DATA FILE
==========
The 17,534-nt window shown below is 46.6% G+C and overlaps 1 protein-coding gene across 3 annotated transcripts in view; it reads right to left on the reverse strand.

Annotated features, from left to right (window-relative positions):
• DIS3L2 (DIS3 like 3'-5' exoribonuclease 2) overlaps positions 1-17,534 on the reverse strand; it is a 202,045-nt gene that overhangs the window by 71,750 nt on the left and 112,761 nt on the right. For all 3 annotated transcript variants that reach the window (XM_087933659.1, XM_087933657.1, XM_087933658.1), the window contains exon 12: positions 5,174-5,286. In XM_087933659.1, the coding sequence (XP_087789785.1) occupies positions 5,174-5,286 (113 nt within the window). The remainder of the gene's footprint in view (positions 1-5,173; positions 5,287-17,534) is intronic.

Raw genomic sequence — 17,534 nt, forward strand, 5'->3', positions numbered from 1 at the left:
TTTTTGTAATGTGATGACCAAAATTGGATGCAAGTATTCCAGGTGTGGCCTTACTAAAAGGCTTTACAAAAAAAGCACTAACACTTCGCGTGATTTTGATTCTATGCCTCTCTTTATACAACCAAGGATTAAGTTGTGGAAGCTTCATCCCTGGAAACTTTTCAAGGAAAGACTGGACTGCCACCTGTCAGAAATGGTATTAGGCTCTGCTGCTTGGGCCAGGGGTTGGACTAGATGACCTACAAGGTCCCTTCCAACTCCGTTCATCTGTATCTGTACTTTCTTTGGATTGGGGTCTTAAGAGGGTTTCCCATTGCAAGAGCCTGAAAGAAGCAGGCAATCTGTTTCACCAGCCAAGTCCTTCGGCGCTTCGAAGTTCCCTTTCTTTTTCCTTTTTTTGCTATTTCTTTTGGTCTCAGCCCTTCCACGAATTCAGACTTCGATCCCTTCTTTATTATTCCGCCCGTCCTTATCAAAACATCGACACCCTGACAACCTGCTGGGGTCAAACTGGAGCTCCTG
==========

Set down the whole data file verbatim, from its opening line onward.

The 17,534-nt window shown below is 46.6% G+C and overlaps 1 protein-coding gene across 3 annotated transcripts in view; it reads right to left on the reverse strand.

Annotated features, from left to right (window-relative positions):
• DIS3L2 (DIS3 like 3'-5' exoribonuclease 2) overlaps positions 1-17,534 on the reverse strand; it is a 202,045-nt gene that overhangs the window by 71,750 nt on the left and 112,761 nt on the right. For all 3 annotated transcript variants that reach the window (XM_087933659.1, XM_087933657.1, XM_087933658.1), the window contains exon 12: positions 5,174-5,286. In XM_087933659.1, the coding sequence (XP_087789785.1) occupies positions 5,174-5,286 (113 nt within the window). The remainder of the gene's footprint in view (positions 1-5,173; positions 5,287-17,534) is intronic.

Raw genomic sequence — 17,534 nt, forward strand, 5'->3', positions numbered from 1 at the left:
TTTTTGTAATGTGATGACCAAAATTGGATGCAAGTATTCCAGGTGTGGCCTTACTAAAAGGCTTTACAAAAAAAGCACTAACACTTCGCGTGATTTTGATTCTATGCCTCTCTTTATACAACCAAGGATTAAGTTGTGGAAGCTTCATCCCTGGAAACTTTTCAAGGAAAGACTGGACTGCCACCTGTCAGAAATGGTATTAGGCTCTGCTGCTTGGGCCAGGGGTTGGACTAGATGACCTACAAGGTCCCTTCCAACTCCGTTCATCTGTATCTGTACTTTCTTTGGATTGGGGTCTTAAGAGGGTTTCCCATTGCAAGAGCCTGAAAGAAGCAGGCAATCTGTTTCACCAGCCAAGTCCTTCGGCGCTTCGAAGTTCCCTTTCTTTTTCCTTTTTTTGCTATTTCTTTTGGTCTCAGCCCTTCCACGAATTCAGACTTCGATCCCTTCTTTATTATTCCGCCCGTCCTTATCAAAACATCGACACCCTGACAACCTGCTGGGGTCAAACTGGAGCTCCTG